Melody: We call it the funky pedal. What a great toy. It’s TC Helicon VoiceTone.
Nick: The imagery that goes along with what you’ve put out so far looks kinda like a book of fairy tales I bought in a second-hand store in Hamburg. It had a story about a freaky fella with scissor hands. It was sick. Aaaaaanyway, the illustrations that accompany your album are similar to that. Am I somewhere near the mark in thinking that nordic fantasy is something you’re into right now? How does it relate to you and the album?
Melody: Nordic fantasy was pouring out of the woods in Sweden. Elves and deers eating berries together and hiding in the snow in the winter. I love the Swedish enchanted worlds of Elsa Beskow, Kay Nielsen, but also a lot of eastern and oriental folklore.
Nick: It’s been a very big, wild journey for my dear D over the last few years, worthy of an epic tale. Which chapter do you think you’re in right now? Have you made it back to the proverbial shire? Or are you still deep in the dark woods? or stabbing the great dragon?
Melody: It is true i had to stab some dragons, vampires and cyclopes on the way, inside and out. It is beautifully quiet these days. I’m about to give birth in two months, meanwhile i am composing, drawing my life with my beloved, nothing is being produced out of it that is to be shared. Family is the new chapter, the most epic adventure is only beginning for me.
Nick: “When you’ve got some nice friends, life is great.” Do you remember recording that? How does it feel to look back on?
Melody: I remember singing that with a deep sadness and melancholia hidden behind the words. Nice friends, never judge when they listen to your darkness, and don’t expect much from you. Only by listening they help you keep your head out of water for as long as it doesn’t take them in the dark waters and it’s fair enough. Life’s a dangerous, beautiful jungle. i have met a couple of vampires sucking light and kindness out of me but i have a bigger protective circle of angels dancing around me.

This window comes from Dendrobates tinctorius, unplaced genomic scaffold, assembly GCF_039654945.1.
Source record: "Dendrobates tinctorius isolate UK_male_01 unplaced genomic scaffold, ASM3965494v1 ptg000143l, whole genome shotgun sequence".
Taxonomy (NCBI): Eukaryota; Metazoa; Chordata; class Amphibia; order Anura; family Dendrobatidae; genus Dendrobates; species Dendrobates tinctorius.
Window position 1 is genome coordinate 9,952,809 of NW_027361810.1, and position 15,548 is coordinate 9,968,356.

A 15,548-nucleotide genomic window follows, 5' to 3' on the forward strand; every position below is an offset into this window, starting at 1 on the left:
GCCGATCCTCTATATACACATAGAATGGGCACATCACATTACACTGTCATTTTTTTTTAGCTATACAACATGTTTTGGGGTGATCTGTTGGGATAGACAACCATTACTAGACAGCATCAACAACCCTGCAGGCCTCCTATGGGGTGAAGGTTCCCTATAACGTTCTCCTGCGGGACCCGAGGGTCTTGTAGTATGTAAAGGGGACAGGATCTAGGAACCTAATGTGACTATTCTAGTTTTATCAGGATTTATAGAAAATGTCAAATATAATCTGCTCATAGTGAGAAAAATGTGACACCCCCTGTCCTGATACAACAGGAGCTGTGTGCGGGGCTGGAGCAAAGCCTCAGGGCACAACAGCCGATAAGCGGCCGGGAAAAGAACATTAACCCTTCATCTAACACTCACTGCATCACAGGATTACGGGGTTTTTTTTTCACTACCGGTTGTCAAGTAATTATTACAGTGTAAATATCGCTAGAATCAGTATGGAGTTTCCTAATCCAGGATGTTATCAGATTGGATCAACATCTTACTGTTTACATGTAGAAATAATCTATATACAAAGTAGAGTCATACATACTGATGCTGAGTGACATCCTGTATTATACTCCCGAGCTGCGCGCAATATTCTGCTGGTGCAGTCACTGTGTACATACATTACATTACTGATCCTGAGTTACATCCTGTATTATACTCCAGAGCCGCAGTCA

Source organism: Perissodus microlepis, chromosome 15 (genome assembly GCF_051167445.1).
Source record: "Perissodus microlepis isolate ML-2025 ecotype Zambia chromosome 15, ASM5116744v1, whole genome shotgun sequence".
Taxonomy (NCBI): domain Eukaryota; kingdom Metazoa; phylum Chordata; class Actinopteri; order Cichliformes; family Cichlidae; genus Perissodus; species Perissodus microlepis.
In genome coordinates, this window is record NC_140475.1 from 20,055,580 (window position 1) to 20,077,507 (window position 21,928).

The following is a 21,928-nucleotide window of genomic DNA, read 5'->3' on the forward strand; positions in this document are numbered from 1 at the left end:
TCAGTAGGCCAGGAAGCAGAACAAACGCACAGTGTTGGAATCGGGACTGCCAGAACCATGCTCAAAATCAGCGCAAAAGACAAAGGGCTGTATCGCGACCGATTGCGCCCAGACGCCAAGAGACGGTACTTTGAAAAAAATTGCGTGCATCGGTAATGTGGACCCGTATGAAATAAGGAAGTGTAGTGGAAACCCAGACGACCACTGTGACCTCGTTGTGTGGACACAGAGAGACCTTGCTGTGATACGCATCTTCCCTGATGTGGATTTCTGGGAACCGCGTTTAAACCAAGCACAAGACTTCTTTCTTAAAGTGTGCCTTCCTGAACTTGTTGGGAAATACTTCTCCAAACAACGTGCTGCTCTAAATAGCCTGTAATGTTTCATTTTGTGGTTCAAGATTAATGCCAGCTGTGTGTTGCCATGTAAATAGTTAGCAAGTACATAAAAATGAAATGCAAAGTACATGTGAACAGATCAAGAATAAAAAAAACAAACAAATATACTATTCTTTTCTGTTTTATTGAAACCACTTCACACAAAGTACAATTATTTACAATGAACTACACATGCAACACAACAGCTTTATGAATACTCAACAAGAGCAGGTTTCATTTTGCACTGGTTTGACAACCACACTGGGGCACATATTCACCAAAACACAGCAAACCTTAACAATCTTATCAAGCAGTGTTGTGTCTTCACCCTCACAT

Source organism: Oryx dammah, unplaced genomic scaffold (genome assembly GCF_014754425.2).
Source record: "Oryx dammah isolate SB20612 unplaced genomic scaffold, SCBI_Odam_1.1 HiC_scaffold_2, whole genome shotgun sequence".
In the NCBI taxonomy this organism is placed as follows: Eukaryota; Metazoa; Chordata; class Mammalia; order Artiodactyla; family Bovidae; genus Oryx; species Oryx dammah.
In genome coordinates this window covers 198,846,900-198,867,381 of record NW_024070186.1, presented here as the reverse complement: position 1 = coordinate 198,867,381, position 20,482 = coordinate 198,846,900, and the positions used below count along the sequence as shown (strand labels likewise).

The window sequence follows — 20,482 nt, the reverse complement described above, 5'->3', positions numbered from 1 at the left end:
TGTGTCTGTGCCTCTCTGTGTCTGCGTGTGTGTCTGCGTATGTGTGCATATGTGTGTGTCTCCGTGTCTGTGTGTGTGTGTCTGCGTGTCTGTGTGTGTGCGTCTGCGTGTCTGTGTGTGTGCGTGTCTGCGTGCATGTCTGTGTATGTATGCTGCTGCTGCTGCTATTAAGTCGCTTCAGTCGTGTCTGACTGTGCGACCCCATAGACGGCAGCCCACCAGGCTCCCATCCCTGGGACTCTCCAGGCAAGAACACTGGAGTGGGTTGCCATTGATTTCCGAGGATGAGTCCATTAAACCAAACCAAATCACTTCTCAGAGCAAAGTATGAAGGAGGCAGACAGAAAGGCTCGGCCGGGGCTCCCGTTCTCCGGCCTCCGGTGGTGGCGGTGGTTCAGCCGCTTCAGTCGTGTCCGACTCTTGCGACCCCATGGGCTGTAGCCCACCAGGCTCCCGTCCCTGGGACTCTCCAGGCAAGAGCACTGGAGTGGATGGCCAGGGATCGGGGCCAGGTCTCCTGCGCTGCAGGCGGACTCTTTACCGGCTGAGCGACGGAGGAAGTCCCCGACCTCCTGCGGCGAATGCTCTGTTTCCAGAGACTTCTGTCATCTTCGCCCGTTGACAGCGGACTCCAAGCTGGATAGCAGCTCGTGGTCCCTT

"I dream to expatriate my family somewhere with less administrative bullshit, where it's not saturated with information, less controlled, and you can shape and craft your life to your own feelings with zero media influence."
Nick: How do you feel about blood, at this point in your life? Grotesque, violent, life giving, magical? I been thinking about it a lot.
Melody: Blood still makes me feel uncomfortable like a little girl, my partner by his medical profession knows all about the human body and opened dead bodies for his studies. He has a complete different approach to blood, knows every single organs and bone. I kind of envy his knowledge. It helps him to listen his body and knows himself and his limits. It fascinates me.
Nick: Does a quiet life appeal to you? The older I get, the easier hangovers come, and the less ambitious my image of heaven becomes.
Melody: I fantasise and work hard at painting myself a quiet life with ambitions of simplicity, inestimable value for loyalty for love and family. Obviously I can’t live without nature, space to breathe, but total isolation isn’t quite right either. i dream to expatriate my family somewhere with less administrative bullshit, where it’s not saturated with information, less controlled, and you can shape and craft your life to your own feelings with zero media influence.
Nick: Why do you think this is happening? I was thinking that maybe the longer we live, the more we see that real life is fucking intense, and we just want a good, long, rest.
Melody: Adulthood, vanity seems to suck all the goodness and lightness out of us. I promised to my heart to protect what’s left of my candour.
Nick: Oh wow, that sequencer bit just came in. Crazy. I wasn’t expecting that. I’ve thought that a lot while listening. This record is a very good mind workout, considering that new stimuli and challenges are good for brain development. That’s not a question. Obviously. When are we gonna make some more stuff together?
Melody: Hopefully in this life my old friend, good luck with everything and thank you for your support and friendship through the years.